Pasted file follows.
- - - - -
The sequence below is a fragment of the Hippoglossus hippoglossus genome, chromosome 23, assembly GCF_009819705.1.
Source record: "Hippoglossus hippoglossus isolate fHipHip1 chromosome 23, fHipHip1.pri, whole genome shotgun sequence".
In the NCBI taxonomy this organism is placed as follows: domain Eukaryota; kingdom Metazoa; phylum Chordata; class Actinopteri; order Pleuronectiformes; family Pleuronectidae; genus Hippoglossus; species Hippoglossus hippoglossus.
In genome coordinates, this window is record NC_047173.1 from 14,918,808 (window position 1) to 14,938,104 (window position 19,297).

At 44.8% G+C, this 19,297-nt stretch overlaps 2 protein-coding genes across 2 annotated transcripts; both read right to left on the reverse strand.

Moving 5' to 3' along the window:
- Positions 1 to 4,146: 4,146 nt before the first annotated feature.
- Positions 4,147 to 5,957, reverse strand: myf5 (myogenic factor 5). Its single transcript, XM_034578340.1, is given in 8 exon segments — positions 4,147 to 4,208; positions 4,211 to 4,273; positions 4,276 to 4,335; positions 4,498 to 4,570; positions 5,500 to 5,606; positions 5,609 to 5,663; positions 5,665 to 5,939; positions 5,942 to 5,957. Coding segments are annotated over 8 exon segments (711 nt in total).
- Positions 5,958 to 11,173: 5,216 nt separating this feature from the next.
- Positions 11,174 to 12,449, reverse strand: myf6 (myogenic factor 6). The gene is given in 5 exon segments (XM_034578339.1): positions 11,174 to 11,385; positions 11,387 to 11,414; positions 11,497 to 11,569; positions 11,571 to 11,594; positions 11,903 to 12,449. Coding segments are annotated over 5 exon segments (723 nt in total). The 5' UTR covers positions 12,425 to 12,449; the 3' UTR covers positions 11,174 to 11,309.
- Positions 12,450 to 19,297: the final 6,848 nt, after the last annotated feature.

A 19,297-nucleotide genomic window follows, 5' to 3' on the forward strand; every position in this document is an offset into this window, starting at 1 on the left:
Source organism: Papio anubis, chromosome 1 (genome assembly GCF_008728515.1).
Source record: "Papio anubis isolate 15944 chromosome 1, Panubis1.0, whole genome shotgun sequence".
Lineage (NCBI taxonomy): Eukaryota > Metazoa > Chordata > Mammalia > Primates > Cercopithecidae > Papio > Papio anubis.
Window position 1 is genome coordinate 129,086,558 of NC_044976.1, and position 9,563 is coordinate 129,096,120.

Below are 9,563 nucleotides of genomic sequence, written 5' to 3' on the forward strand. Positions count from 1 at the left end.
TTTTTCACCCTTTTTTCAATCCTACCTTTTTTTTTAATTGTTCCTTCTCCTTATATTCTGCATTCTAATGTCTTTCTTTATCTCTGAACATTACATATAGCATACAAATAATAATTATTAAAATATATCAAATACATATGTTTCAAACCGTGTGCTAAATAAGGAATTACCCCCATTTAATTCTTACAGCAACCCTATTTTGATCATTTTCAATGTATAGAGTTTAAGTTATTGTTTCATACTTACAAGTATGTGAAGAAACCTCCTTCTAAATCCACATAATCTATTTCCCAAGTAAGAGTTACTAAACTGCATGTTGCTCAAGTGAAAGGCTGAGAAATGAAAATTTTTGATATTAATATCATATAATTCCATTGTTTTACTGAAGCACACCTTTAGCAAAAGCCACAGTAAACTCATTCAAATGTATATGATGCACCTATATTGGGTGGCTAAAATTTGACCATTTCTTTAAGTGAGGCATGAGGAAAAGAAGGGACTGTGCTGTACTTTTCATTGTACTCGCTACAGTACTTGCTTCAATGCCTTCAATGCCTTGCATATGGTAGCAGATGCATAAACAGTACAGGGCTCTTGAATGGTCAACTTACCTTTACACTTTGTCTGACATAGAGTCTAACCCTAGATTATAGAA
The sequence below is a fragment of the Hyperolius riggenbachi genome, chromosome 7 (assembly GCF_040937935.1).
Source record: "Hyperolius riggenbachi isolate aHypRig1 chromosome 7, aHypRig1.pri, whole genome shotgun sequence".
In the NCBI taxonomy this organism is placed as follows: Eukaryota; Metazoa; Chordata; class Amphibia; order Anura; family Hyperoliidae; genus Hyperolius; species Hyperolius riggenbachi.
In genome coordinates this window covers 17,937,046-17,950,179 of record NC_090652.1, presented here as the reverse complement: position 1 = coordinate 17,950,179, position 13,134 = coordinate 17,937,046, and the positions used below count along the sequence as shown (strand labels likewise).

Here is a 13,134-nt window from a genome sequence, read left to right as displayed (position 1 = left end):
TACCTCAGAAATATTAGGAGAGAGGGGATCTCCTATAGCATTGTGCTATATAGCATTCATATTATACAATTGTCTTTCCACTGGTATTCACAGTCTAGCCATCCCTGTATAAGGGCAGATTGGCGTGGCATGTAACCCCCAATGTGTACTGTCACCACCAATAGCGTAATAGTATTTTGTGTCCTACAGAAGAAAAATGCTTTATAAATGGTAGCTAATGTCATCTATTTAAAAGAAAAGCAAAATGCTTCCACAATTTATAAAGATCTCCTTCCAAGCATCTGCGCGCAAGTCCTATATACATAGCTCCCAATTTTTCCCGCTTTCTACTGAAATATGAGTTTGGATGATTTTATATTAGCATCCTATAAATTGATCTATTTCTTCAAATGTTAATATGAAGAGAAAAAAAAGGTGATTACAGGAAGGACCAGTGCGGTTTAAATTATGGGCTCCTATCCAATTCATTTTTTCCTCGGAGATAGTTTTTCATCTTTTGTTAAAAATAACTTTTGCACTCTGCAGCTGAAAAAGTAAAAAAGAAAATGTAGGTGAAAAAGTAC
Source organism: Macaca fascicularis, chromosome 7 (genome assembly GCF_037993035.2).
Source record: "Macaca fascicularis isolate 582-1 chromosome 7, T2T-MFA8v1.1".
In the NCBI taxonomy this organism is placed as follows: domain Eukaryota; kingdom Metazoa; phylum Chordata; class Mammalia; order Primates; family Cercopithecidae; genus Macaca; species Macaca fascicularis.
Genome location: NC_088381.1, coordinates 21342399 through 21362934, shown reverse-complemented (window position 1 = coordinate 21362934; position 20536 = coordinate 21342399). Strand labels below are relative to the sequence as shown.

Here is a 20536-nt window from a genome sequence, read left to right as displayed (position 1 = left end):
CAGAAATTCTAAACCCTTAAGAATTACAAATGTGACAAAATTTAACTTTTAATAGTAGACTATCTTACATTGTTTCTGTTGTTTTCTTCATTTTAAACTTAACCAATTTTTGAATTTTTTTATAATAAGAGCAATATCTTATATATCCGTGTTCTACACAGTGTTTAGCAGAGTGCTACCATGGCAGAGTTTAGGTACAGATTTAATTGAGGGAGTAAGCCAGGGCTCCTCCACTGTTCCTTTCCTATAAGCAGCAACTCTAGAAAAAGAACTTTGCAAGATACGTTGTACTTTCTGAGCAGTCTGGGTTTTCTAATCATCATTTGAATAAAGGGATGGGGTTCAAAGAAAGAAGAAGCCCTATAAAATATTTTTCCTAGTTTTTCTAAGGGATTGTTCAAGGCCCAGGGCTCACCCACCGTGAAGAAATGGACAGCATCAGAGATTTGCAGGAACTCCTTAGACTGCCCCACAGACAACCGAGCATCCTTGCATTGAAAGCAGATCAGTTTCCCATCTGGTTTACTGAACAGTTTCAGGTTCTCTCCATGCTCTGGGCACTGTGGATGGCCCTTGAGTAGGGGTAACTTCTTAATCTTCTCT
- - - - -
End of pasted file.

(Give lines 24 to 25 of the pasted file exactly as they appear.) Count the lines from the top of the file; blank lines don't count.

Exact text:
TACCTCAGAAATATTAGGAGAGAGGGGATCTCCTATAGCATTGTGCTATATAGCATTCATATTATACAATTGTCTTTCCACTGGTATTCACAGTCTAGCCATCCCTGTATAAGGGCAGATTGGCGTGGCATGTAACCCCCAATGTGTACTGTCACCACCAATAGCGTAATAGTATTTTGTGTCCTACAGAAGAAAAATGCTTTATAAATGGTAGCTAATGTCATCTATTTAAAAGAAAAGCAAAATGCTTCCACAATTTATAAAGATCTCCTTCCAAGCATCTGCGCGCAAGTCCTATATACATAGCTCCCAATTTTTCCCGCTTTCTACTGAAATATGAGTTTGGATGATTTTATATTAGCATCCTATAAATTGATCTATTTCTTCAAATGTTAATATGAAGAGAAAAAAAAGGTGATTACAGGAAGGACCAGTGCGGTTTAAATTATGGGCTCCTATCCAATTCATTTTTTCCTCGGAGATAGTTTTTCATCTTTTGTTAAAAATAACTTTTGCACTCTGCAGCTGAAAAAGTAAAAAAGAAAATGTAGGTGAAAAAGTAC
Source organism: Macaca fascicularis, chromosome 7 (genome assembly GCF_037993035.2).